Yet, stocks up as curbs on importing against credit go
Many jewellery stocks have surprisingly rallied sharply since Monday after the RBI’s move to link gold imports by authorised agencies and banks to the quantum of exports. PC Jeweller has shot up 22 per cent, TBZ is up around 11 per cent, and Shree Ganesh Jewellery has gained 7 per cent. Titan Industries, despite paring gains on Tuesday, is up around one per cent.
The RBI’s latest measure to curb gold imports requires the nominated banks and agencies to ensure that at least 20 per cent of every lot of gold they import gets exported. Fresh imports are permitted only after three-fourth of this 20 per cent is actually exported. With gold imports now dependent on exports, “it’s a case of the tail wagging the dog,” says Sanjeev Bhatia, CFO, PC Jeweller.
Given that the move actually restricts imports, why did the jewellery stocks rally? “The RBI’s restrictions were actually milder than expected because the industry was bracing for more severe measures to curb imports,” says an industry source.
Even as the RBI sought to tighten up gold imports, it has done away with the earlier restrictions on importing against credit.
The market seems to be relieved with the withdrawal of RBI’s instructions of May and June on import of gold on consignment basis and letter of credit restrictions. The central bank had prohibited credit of any kind for imports of gold for domestic consumption.
This necessitated a change in the business model of many jewellery companies that operated on the gold-on-lease model (paying for gold purchases to banks and agencies within an agreed credit period on the basis of rates realised on sales).
A likely increase in working capital expenses, hedging costs and higher inventory risk saw many jewellery stocks lose significant ground on fears of margin erosion. But now, with credit lines open again, it may be back to the old business model — a big plus for companies such as Titan Industries.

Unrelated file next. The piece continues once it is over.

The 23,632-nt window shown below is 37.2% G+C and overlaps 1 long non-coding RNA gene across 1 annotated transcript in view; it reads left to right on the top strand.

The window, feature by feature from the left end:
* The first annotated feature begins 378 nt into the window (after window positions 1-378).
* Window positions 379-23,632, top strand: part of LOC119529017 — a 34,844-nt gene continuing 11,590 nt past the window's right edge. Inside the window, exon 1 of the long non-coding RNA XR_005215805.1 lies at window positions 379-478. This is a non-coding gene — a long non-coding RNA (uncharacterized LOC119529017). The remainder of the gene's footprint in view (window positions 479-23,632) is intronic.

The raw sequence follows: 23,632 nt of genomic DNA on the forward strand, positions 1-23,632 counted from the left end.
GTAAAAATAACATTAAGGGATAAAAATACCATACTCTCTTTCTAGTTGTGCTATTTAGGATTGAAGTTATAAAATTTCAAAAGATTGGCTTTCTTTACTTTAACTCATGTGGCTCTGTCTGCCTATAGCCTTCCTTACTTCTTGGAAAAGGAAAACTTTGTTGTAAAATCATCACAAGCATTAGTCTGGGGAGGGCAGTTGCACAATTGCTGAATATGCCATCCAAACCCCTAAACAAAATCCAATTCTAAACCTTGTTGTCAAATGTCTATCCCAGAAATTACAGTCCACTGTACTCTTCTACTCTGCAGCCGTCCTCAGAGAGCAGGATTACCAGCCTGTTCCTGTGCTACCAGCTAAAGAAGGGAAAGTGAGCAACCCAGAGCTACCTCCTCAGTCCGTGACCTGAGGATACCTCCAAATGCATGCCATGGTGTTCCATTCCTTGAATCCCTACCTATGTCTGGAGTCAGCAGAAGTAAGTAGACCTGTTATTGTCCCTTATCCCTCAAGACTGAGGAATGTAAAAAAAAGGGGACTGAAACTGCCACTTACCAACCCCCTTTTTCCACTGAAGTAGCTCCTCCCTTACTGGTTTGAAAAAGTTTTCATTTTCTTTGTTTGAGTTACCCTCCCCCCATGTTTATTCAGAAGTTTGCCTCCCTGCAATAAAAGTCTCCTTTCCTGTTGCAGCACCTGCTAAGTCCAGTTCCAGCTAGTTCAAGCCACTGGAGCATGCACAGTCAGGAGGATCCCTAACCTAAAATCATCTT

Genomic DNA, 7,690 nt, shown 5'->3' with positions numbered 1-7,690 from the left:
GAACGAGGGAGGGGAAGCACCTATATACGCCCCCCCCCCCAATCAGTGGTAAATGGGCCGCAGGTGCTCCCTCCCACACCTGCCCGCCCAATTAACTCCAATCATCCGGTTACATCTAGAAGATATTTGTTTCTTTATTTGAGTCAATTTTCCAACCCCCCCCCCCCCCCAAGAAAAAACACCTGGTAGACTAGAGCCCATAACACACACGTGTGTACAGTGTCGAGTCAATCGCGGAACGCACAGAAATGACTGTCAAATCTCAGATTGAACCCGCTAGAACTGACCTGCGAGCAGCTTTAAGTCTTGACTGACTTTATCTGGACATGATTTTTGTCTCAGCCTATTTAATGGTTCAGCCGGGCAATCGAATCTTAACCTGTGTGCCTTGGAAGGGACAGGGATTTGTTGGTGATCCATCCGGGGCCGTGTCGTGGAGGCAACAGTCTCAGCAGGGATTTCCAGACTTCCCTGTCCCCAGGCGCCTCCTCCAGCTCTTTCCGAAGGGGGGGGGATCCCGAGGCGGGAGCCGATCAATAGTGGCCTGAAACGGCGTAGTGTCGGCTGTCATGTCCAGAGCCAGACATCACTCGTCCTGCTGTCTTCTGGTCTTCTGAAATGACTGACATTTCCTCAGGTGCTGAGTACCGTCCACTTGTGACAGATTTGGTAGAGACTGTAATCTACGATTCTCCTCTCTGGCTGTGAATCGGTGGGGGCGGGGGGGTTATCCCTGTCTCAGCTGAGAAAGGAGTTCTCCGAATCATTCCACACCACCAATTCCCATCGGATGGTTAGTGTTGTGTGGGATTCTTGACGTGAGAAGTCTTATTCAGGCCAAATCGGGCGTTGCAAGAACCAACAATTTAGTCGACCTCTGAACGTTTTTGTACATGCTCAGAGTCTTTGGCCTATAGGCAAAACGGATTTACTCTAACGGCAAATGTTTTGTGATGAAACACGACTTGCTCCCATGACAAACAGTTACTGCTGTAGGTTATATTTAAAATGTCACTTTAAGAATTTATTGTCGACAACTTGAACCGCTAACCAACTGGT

But the question is whether this concession will offset the impact of the new rule mandating exports? Companies such as PC Jeweller, for which exports account for nearly 25 per cent of sales, may be better placed.
For the sector as a whole though, the latest move is not good news. Reluctance of banks and agencies to import could tighten gold supply in the domestic market.
Says Sanjeev Bhatia of PC Jeweller, “Nominated banks and agencies will be comfortable importing only if they are confident that at least 20 per cent can be exported.”
This is a negative for jewellery companies, especially those like Titan Industries that do not currently export jewellery. Also, smaller players focused only on the domestic market may find the going tough.
Besides, the groundwork to be done by banks and agencies to ensure compliance could be onerous. A South-based jeweller indicates that some banks have already turned cautious on supplying gold to jewellers.
It is also a fact that exports fetch lower margins for jewellery makers than sales in the domestic market.
This is the reason why many Indian jewellery companies have reduced focus on exports and opened local stores in recent times.